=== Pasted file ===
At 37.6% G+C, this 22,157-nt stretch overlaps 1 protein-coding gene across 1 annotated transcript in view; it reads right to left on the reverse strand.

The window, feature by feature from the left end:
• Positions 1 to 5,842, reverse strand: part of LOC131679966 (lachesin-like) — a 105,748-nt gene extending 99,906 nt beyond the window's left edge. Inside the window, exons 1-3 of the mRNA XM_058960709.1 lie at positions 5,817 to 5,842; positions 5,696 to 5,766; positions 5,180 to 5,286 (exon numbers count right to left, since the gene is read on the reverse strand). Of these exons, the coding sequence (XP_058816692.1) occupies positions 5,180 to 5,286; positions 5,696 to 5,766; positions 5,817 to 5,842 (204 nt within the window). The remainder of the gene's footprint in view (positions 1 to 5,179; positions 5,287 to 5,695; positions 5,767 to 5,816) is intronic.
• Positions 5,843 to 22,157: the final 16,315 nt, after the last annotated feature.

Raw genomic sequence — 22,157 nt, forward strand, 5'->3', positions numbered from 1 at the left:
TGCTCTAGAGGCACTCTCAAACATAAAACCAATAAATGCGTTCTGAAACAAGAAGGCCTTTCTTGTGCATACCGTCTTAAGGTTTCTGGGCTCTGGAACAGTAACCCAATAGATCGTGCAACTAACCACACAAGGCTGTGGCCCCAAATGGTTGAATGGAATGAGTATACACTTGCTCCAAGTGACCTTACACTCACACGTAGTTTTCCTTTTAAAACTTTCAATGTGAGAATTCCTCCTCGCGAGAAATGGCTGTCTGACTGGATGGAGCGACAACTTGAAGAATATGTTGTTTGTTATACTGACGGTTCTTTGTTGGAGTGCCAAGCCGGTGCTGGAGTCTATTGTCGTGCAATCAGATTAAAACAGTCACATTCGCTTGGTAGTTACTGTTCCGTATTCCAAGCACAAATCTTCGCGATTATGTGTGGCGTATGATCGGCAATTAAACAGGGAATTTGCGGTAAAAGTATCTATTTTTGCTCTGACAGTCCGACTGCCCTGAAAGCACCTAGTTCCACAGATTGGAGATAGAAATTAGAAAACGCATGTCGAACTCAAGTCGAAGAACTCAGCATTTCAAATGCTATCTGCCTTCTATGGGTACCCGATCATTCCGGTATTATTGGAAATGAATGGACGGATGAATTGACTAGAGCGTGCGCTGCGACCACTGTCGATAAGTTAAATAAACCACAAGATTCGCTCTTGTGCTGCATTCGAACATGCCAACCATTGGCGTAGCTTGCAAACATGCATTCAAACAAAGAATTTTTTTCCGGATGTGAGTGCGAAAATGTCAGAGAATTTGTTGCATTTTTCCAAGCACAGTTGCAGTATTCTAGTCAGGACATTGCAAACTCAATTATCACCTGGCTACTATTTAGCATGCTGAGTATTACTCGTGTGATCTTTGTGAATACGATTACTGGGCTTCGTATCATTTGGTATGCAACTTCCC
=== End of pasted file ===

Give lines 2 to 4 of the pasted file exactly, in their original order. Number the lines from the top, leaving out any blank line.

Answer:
The window, feature by feature from the left end:
• Positions 1 to 5,842, reverse strand: part of LOC131679966 (lachesin-like) — a 105,748-nt gene extending 99,906 nt beyond the window's left edge. Inside the window, exons 1-3 of the mRNA XM_058960709.1 lie at positions 5,817 to 5,842; positions 5,696 to 5,766; positions 5,180 to 5,286 (exon numbers count right to left, since the gene is read on the reverse strand). Of these exons, the coding sequence (XP_058816692.1) occupies positions 5,180 to 5,286; positions 5,696 to 5,766; positions 5,817 to 5,842 (204 nt within the window). The remainder of the gene's footprint in view (positions 1 to 5,179; positions 5,287 to 5,695; positions 5,767 to 5,816) is intronic.
• Positions 5,843 to 22,157: the final 16,315 nt, after the last annotated feature.